The Last Stagecoach Driver in Lanark County

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Franktown Road in Carleton Place- see the carriages and a stagecoach on your left. Photo from the Edwards family collection at the Carleton Place and Beckwith Heritage Museum

Perth Courier, November 19, 1909

Last Remaining Pioneer Stage Driver Is Dead

Patrick Spence, one of the best known men in eastern Ontario, died at his home in Perth on Monday afternoon.  He had been failing for some days and the end was not unexpected.

Patrick Spence was born in the north of Ireland in 1822 and came to America when a lad of 13 in company with the father of William and John McLenaghan.  He was thrown upon the mercies of the world when a lad for his parents died during those dark days of famine in Ireland.  He did not have any brothers or sisters and his sole relative on this continent when he reached here was an uncle in Ogdensburg, New York.  To him he went but the spirit of independence was strong within him and young Spence started to learn his living.  Horses were his passion.  Evan as a lad of ten years, in his native country of Ireland, he drove stage coaches and when he reached Ogdensburg he secured employment as a stage driver there and at Potsdam.  Upper Canada attracted him and he came here and established a stage route between Perth and Brockville.  In this business he continued until the Brockville and Ottawa Railway was built when he devoted his time and interests to livery.   Many of our citizens and those who lived here years ago still remember the old days when Pat Spence drove up from Brockville and on Wednesday the Courier was speaking with one who can remember the first time he went out to Kitley with the gentleman whose funeral he was attending that morning.

Mr. Spence was one of the last surviving stage drivers of the old pioneer days in the 19th Century.  He went his way for years as a young man through a trackless bush between here and the front and he has seen the whole district cleared, settled and grid ironed with all the improving equipment of modern civilization.  Mr. Spence was as well known along the route as he was in Perth.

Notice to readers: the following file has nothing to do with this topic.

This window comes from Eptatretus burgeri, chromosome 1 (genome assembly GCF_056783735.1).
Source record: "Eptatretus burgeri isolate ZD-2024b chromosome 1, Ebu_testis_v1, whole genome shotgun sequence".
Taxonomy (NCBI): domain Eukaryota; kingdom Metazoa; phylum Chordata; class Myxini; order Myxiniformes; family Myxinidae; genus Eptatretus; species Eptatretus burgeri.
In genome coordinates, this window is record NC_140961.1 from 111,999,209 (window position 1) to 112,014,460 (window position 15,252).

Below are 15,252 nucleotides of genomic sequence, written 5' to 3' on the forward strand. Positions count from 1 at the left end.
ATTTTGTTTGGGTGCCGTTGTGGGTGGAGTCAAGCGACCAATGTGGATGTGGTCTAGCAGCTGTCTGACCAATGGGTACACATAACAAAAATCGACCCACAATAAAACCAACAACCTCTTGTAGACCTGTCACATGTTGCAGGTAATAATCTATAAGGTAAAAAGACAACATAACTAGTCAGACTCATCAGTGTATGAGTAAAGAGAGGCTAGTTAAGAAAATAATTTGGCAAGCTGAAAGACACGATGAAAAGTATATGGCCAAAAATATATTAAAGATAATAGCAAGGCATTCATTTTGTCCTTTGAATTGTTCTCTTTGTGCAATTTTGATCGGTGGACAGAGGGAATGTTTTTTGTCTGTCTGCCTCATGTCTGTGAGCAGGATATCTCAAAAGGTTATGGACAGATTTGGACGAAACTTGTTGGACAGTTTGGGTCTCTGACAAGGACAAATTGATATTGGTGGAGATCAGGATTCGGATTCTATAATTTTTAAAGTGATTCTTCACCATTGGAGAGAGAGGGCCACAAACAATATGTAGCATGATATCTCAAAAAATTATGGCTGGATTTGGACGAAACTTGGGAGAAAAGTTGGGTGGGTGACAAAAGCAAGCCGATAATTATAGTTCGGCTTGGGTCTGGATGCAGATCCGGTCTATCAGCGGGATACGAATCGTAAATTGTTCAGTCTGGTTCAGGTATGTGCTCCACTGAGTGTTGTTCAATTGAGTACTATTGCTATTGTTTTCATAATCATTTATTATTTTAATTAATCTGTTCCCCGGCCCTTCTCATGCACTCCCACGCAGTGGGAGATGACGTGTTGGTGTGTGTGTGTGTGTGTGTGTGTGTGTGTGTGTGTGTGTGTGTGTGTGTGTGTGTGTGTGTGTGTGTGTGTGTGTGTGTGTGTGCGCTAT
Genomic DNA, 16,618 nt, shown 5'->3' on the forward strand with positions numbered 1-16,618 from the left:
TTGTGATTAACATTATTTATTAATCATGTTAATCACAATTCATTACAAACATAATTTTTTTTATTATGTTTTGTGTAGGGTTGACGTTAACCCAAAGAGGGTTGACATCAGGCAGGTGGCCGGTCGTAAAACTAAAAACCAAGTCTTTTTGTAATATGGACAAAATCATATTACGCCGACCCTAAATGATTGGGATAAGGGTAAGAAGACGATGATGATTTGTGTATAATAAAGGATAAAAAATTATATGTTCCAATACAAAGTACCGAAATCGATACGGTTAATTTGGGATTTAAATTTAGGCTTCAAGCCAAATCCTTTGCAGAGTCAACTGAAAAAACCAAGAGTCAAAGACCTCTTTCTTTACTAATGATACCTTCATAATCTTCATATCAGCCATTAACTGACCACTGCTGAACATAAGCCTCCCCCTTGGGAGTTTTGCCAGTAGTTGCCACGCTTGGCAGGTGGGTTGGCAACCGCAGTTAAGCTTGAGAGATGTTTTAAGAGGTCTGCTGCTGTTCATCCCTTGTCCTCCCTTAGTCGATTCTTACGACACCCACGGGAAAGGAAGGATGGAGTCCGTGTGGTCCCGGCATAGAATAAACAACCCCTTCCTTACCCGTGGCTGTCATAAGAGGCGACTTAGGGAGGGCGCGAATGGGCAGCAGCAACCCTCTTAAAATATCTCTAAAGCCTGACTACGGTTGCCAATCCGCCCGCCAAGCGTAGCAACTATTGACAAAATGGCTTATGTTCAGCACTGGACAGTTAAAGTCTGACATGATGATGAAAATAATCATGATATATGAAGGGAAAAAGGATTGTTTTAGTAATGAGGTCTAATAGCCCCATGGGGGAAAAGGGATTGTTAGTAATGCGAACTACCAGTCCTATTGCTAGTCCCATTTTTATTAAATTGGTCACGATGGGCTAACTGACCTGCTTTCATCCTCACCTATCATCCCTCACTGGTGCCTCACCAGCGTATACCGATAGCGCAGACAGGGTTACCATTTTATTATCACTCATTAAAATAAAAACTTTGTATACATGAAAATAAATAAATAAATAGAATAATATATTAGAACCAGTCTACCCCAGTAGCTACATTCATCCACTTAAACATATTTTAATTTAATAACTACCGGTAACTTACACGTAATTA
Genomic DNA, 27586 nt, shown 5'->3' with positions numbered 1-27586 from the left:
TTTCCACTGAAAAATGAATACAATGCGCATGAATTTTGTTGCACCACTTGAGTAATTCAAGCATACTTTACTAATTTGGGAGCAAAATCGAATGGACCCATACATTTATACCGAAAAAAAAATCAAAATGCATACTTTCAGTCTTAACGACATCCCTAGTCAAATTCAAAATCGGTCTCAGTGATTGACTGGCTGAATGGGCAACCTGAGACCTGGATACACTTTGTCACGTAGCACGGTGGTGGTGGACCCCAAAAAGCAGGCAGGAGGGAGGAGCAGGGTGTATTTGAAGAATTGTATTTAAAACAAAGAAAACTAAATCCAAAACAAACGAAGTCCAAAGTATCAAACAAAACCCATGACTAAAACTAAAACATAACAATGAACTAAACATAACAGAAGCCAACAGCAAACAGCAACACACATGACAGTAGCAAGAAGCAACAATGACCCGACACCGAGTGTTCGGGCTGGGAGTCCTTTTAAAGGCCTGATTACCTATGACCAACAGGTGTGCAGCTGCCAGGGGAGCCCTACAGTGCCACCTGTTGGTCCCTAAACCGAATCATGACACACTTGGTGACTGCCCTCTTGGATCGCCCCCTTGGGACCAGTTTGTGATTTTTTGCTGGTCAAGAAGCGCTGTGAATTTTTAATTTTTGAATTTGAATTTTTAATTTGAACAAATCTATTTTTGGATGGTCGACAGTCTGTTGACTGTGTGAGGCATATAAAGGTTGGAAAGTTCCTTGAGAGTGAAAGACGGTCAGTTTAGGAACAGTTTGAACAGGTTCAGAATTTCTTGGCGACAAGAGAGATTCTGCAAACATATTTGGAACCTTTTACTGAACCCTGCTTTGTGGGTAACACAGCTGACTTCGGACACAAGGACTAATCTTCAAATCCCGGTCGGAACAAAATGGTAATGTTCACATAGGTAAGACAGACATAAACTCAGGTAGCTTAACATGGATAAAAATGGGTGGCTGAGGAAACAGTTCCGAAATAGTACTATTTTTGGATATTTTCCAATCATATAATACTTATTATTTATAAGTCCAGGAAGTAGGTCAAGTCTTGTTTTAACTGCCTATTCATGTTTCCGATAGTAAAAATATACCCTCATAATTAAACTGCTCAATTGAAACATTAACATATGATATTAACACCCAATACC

When the coaching days were gone, Mr. Spence permanently established himself in Perth.  He married in May of 1858 Ann Murphy, sister of John Murphy of Rideau Lake who was present at the funeral.   Their first home was on Herriott Street in a house between the Ferrier and Riddell properties.  Here he conducted a livery stable.  Later he moved to his present home on Drummond Street where for long years his livery stables were kept.  He kept good horses for he thoroughly understood them and enjoyed good commercial and traveler’s trade. At the time of the American Civil War, Mr. Spence contracted to supply the Federals with horses and hundreds of animals passed through his hands for service in the State’s civil disturbances.

Mr. Spence loved horses.  He knew them like a book and always had a remedy for any of their ailments.  It is no exaggeration to say he had no peer in this country as a reinsman.  Thousands of horses passed through his hands during his lifetime but in all the long years he spent with them he never had a team he liked better than Frank and Prince.  They were a handsome, intelligent span.  Sympathy between them and their owner seemed human.  They were guided as much by his voice as by his hand and on one occasion their quickness to respond to his voice was the means of saving him and them from a gang of thieves.  It was the night of the burglary in the Meighen Brothers’ store.  Mr. Spence was returning from a trip to Westport and in the darkest hours of night he had turned on to Gore Street.  When opposite the home of James Callahan, he noticed three fellows separate and approach him on the road.  At the critical moment he called upon his team and the response they gave him knocked one of the thieves against the fence and left the other two behind.  Mr. Spence let his horses run to Cox’s Corner where he quieted them again by word of mouth.